This picture taken on June 21, 2015 shows a mass wedding held inside a shopping center in Manila. With their functions expanding from shopping and dining to venues for Catholic mass, Zumba workouts or even weddings, experts say malls are taking on a more important role at the heart of communities. AFP PHOTO
As she eyes the colorful ice creams on offer at a Baskin-Robbins outlet in one of Manila’s most luxurious shopping centers, teenager Jamie Gamboa admits to being an incurable mall rat but not only for the shopping.
“It is the only place where you can just walk around without having to spend, and there are a lot of things to entertain us,” said the petite 16-year-old, surrounded by a gaggle of friends.
“We tried other places but it’s more of a hassle. In parks, there isn’t enough to do. A museum or a zoo isn’t a place you go to more than once.”
With their functions expanding from shopping and dining to venues for Catholic Mass, Zumba workouts or even weddings, [And soon, voting–Ed.] experts say malls are taking on a more important role at the heart of communities.
Filipino life traditionally revolved around a public square, with a church, local government building and market attached, where adults socialized and children played, according to urban planner Felino Palafox.
But while malls have long been a mainstay of urban Manila—the capital has at least 153 peppering its skyline—the neon-lit consumer temples are now sweeping across the country, penetrating even rural areas.
Losing lungs of city
“They have replaced the public plazas as gathering places,” Palafox said.
As population has boomed in recent decades, soaring from 68 million in 1995 to 100 million in 2015, creeping urbanization has magnified the appeal of malls to residents and businesses alike.
But this has come at the expense of green spaces, left languishing through neglect, short-sightedness and poor urban planning.
“We are losing the lungs of the city,” said Palafox.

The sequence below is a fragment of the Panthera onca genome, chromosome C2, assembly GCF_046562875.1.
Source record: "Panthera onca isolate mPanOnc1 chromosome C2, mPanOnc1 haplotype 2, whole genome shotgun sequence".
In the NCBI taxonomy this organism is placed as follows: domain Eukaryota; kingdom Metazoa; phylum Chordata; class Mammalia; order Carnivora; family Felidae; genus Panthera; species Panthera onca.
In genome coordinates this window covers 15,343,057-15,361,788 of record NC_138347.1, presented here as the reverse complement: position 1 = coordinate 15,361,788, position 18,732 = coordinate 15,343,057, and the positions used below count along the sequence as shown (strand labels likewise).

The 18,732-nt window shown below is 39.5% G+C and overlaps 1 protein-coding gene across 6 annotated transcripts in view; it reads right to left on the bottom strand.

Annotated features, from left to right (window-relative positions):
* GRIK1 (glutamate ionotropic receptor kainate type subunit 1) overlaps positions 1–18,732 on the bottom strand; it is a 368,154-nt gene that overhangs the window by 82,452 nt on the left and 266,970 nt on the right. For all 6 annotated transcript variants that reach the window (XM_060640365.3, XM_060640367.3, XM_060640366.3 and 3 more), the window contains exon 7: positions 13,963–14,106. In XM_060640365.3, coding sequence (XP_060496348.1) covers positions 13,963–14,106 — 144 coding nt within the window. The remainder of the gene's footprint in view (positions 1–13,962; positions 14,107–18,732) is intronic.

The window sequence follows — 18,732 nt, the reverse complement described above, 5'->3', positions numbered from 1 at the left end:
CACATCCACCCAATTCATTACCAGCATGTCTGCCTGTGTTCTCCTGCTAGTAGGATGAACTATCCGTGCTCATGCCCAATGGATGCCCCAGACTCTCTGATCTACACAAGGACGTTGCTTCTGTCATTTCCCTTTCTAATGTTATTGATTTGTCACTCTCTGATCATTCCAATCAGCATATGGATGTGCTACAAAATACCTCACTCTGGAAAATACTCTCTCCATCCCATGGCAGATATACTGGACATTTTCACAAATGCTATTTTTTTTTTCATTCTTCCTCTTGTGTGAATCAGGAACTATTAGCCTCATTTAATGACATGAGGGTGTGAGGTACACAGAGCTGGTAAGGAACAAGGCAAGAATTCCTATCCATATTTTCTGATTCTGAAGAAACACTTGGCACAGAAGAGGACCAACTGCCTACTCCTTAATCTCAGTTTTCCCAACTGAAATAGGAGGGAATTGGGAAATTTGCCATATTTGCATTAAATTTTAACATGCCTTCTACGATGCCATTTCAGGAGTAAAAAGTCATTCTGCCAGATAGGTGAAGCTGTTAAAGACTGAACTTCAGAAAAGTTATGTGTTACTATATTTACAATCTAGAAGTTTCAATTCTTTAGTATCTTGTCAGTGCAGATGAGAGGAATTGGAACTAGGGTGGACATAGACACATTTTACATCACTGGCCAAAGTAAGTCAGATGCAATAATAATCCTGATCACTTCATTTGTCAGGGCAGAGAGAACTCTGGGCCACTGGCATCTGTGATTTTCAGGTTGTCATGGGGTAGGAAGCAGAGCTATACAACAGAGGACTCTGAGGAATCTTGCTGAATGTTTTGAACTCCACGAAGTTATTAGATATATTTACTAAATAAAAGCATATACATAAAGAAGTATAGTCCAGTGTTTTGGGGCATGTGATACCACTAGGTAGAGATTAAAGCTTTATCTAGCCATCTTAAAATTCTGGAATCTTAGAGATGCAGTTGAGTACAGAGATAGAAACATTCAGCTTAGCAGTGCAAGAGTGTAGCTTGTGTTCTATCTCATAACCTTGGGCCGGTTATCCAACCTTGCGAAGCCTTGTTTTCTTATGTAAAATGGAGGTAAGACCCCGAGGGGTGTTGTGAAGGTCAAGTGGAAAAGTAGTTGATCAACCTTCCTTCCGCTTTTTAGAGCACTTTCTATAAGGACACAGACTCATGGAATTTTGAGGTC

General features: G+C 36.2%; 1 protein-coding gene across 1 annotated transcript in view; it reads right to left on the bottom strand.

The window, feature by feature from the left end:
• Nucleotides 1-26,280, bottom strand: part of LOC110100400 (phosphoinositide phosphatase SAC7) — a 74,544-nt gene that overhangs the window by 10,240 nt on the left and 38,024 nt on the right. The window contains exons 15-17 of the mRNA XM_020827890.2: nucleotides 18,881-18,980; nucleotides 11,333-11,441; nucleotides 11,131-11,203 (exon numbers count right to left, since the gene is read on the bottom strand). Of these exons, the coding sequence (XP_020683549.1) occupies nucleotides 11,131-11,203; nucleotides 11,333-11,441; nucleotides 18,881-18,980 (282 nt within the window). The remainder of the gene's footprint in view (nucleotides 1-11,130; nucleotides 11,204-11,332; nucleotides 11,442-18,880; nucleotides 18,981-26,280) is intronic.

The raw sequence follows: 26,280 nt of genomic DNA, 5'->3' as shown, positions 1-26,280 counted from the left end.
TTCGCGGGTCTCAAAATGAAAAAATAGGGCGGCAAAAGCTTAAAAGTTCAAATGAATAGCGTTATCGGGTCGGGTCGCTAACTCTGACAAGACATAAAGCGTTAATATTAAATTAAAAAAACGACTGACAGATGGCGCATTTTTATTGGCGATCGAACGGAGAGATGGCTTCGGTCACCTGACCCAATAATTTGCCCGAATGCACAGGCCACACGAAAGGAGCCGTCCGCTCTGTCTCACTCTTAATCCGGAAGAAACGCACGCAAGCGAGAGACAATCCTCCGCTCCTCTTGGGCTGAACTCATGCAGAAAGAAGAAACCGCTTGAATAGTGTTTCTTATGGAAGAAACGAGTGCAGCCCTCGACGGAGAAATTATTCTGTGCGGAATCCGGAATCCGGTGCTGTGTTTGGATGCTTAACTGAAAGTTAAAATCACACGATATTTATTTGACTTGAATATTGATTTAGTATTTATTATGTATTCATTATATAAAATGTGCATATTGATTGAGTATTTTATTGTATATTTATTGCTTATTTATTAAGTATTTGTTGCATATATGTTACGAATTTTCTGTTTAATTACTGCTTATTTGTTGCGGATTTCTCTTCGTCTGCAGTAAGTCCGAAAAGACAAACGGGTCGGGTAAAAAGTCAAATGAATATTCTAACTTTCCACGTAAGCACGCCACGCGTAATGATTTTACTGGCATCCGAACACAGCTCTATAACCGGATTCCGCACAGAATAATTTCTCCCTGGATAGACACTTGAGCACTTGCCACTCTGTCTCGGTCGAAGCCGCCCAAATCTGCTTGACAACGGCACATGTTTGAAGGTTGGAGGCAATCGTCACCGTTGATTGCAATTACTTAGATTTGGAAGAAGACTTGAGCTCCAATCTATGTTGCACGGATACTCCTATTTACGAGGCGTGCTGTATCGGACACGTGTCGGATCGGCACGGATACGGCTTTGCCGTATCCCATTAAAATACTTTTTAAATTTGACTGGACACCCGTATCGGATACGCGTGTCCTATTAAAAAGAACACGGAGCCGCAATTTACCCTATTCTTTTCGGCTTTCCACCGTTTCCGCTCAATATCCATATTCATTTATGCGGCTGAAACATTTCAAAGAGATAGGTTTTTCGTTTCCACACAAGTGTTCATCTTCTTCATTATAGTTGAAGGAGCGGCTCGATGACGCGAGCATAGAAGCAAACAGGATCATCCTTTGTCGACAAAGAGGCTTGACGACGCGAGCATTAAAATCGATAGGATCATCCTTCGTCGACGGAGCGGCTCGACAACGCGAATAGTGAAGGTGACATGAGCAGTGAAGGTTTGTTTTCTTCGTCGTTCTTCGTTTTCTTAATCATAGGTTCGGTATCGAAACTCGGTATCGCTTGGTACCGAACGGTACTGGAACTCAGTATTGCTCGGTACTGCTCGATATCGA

Provincial grocer Wendy Tan remembers how she and her friends used to play in the sprawling, verdant plaza in Mambusao, a town of about 38,000 people.
But as the park deteriorated over time, the locals searched for the next best thing: A spanking new, 300-hectare air-conditioned shopping mall in Roxas City, about an hour’s drive away.
No more tall trees
“There are no more tall trees. No more fountains. There is no more shade so it is too hot,” she said.
So the mall developers stepped in, sometimes even leasing green spaces to build retail complexes.
Noted Jorge Mojarro, a Spanish Ph.D. student studying Philippine culture: “(People) know very well that the government is not delivering services so they address those. If the government does not create public spaces, they will build public spaces.”
He added: “It is not that Filipinos do not like parks. They are just not being offered parks.”
Safer than streets
But many Filipinos don’t seem to mind, seeing malls as a way to relax in cool surroundings and safer than the streets. The crime rate remains high in Manila, despite police figures showing a fall nationwide.
Jacqueline Luis, a 48-year-old mother of three, says malls are a sanctuary for her family away from the tropical heat and traffic-choked thoroughfares of the urban metropolis.
“You can let the (kids) go to the amusement center or watch a movie while you shop. And then you can all just meet up at the same place later,” she said.
Even the smallest towns are trying to attract malls.
Dean Villa, mayor of Larena, on the tiny island of Siquijor, has entered into a joint venture with a private firm to develop a mall in his community of about 13,000.
He hopes the new mall will attract people to spend money in his town, including local residents.
“Over here, as soon as pay-day comes, everyone hops on the ferry to Dumaguete City, about an hour’s ride away, because they already have a mall there,” he told Agence France-Presse.
As their steady march continues, malls are swallowing many of the services typically found in the public square.
Satellite government offices
Many boast chapels as well as child-care centers, allowing families in this devoutly Catholic nation to combine religious and family duties with shopping.
Satellite government offices in shopping centers allow Filipinos to pay utility bills and get documents such as voter ID cards, business permits, driver’s licenses and passports.
The election commission is even considering allowing voting in malls.
“We evolve to what is needed by the people,” said Alex Pomento, vice president of the country’s largest mall chain, SM Prime Holdings.
The group often hosts free community events in their malls such as mass weddings, school graduations, Zumba workouts and singing contests, events once held in town plazas.
The rise of Internet shopping does not worry the company, with four more of its malls set to open this year on top of the current 50.
“Our malls are destination places,” Pomento said.
In an ironic twist, some larger malls are now literally replacing the lost parks by building expansive rooftop gardens to make them more attractive and in a nod to environmental concerns.
“Nowhere else in the world has a population so absorbed the shopping-mall lifestyle, Paul Santos, vice president of the Philippine Retailers Association observed.